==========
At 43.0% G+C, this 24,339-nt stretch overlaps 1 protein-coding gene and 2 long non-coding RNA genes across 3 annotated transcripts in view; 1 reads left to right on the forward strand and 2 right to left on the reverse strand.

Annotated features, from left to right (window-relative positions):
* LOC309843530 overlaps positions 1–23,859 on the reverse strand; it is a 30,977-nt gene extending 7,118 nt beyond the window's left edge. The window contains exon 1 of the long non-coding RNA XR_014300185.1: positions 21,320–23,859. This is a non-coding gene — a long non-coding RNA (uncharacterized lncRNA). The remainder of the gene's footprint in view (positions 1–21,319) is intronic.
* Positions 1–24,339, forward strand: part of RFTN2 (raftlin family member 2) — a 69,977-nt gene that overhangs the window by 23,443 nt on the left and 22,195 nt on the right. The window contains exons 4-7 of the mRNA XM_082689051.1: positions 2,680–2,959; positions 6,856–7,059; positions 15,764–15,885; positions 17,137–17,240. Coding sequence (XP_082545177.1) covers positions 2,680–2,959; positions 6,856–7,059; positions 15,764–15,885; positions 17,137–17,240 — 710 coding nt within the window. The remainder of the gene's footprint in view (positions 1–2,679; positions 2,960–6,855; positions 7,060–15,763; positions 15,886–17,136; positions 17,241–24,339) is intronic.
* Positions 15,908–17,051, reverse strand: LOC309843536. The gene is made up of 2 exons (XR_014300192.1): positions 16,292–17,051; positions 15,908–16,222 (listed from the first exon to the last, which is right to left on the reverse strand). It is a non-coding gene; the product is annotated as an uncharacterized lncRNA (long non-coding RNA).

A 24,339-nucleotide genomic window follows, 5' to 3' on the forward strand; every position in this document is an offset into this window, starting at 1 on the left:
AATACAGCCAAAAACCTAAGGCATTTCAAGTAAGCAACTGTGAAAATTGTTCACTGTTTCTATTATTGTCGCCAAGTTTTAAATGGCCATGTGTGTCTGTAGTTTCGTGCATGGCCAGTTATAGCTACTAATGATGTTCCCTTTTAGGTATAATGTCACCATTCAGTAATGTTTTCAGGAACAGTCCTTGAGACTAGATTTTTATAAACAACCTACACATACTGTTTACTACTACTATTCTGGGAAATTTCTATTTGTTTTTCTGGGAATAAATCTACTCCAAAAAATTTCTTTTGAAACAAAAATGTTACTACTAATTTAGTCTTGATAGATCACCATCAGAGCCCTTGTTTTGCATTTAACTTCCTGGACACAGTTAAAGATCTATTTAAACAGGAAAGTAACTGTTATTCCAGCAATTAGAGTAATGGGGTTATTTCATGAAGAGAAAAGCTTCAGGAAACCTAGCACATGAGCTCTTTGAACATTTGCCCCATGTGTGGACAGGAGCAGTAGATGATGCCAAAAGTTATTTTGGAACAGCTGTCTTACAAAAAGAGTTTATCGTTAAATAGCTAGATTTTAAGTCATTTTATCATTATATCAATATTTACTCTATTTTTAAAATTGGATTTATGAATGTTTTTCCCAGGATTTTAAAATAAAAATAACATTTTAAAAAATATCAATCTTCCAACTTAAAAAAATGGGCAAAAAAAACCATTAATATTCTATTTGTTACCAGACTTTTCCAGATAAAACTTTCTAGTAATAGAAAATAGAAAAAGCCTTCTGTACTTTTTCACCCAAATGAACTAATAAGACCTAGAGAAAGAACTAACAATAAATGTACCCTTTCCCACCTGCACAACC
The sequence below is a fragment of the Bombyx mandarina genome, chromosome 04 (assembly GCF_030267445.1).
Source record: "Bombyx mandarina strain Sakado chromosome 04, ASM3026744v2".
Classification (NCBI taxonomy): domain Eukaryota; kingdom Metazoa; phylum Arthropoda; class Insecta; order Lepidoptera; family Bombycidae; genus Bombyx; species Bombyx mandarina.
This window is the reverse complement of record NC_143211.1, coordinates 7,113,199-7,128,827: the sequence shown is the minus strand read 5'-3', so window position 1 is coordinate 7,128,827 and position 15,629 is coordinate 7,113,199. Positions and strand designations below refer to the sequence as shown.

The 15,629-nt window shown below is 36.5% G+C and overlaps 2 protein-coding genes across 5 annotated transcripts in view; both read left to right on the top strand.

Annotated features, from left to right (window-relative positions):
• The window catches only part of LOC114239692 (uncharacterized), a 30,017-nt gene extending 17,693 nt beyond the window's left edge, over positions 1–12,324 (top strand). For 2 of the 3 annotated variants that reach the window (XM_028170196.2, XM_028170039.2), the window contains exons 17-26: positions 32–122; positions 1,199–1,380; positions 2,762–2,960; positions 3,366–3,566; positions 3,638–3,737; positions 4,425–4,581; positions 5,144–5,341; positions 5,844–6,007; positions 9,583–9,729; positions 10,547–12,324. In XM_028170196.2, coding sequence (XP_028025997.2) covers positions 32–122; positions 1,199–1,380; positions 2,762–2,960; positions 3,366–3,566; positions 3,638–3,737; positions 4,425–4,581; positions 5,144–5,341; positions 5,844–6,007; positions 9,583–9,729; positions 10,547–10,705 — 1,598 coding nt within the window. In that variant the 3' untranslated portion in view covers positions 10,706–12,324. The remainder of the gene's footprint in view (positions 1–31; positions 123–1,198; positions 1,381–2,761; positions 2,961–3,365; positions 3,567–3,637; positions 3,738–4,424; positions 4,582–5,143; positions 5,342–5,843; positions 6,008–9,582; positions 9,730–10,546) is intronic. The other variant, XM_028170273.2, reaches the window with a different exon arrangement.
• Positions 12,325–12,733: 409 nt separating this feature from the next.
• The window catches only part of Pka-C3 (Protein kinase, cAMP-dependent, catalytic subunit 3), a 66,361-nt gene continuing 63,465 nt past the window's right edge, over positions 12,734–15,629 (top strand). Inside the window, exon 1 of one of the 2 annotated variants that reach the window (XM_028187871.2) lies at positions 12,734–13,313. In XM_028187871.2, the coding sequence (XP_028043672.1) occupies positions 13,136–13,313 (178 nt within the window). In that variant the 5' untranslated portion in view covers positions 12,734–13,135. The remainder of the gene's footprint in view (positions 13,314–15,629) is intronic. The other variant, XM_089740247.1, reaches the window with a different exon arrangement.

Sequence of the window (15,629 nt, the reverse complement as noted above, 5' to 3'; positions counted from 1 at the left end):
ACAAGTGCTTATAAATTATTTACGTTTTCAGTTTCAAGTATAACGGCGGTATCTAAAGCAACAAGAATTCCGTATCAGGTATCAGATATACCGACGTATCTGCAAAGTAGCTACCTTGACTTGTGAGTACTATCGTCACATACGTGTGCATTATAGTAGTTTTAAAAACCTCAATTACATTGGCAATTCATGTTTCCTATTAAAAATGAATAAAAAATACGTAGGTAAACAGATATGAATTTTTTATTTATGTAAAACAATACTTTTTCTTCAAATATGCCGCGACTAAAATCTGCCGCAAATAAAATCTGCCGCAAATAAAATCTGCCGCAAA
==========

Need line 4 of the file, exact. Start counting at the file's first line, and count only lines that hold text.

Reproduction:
* Positions 1–24,339, forward strand: part of RFTN2 (raftlin family member 2) — a 69,977-nt gene that overhangs the window by 23,443 nt on the left and 22,195 nt on the right. The window contains exons 4-7 of the mRNA XM_082689051.1: positions 2,680–2,959; positions 6,856–7,059; positions 15,764–15,885; positions 17,137–17,240. Coding sequence (XP_082545177.1) covers positions 2,680–2,959; positions 6,856–7,059; positions 15,764–15,885; positions 17,137–17,240 — 710 coding nt within the window. The remainder of the gene's footprint in view (positions 1–2,679; positions 2,960–6,855; positions 7,060–15,763; positions 15,886–17,136; positions 17,241–24,339) is intronic.